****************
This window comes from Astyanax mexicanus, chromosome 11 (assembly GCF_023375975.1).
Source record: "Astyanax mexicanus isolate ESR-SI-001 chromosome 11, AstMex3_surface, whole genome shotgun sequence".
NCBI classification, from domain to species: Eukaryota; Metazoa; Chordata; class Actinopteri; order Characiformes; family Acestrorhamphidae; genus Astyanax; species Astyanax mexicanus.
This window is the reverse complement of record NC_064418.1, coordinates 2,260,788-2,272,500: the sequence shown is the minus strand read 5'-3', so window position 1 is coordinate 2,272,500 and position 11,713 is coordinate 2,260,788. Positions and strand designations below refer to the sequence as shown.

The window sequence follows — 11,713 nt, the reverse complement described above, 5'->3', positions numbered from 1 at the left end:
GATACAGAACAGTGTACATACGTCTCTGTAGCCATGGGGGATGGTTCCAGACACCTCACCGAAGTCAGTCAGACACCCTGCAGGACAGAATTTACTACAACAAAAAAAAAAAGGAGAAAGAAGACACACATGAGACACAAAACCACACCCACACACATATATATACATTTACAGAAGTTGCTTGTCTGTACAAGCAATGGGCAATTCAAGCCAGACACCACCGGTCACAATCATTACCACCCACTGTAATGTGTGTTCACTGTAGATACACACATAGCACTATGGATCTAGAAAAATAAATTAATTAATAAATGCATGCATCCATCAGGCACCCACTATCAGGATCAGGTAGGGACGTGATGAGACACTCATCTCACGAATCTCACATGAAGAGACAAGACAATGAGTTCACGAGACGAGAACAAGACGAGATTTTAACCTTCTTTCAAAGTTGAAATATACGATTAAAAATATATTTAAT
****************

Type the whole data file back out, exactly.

This window comes from Astyanax mexicanus, chromosome 11 (assembly GCF_023375975.1).
Source record: "Astyanax mexicanus isolate ESR-SI-001 chromosome 11, AstMex3_surface, whole genome shotgun sequence".
NCBI classification, from domain to species: Eukaryota; Metazoa; Chordata; class Actinopteri; order Characiformes; family Acestrorhamphidae; genus Astyanax; species Astyanax mexicanus.
This window is the reverse complement of record NC_064418.1, coordinates 2,260,788-2,272,500: the sequence shown is the minus strand read 5'-3', so window position 1 is coordinate 2,272,500 and position 11,713 is coordinate 2,260,788. Positions and strand designations below refer to the sequence as shown.

The window sequence follows — 11,713 nt, the reverse complement described above, 5'->3', positions numbered from 1 at the left end:
GATACAGAACAGTGTACATACGTCTCTGTAGCCATGGGGGATGGTTCCAGACACCTCACCGAAGTCAGTCAGACACCCTGCAGGACAGAATTTACTACAACAAAAAAAAAAAGGAGAAAGAAGACACACATGAGACACAAAACCACACCCACACACATATATATACATTTACAGAAGTTGCTTGTCTGTACAAGCAATGGGCAATTCAAGCCAGACACCACCGGTCACAATCATTACCACCCACTGTAATGTGTGTTCACTGTAGATACACACATAGCACTATGGATCTAGAAAAATAAATTAATTAATAAATGCATGCATCCATCAGGCACCCACTATCAGGATCAGGTAGGGACGTGATGAGACACTCATCTCACGAATCTCACATGAAGAGACAAGACAATGAGTTCACGAGACGAGAACAAGACGAGATTTTAACCTTCTTTCAAAGTTGAAATATACGATTAAAAATATATTTAAT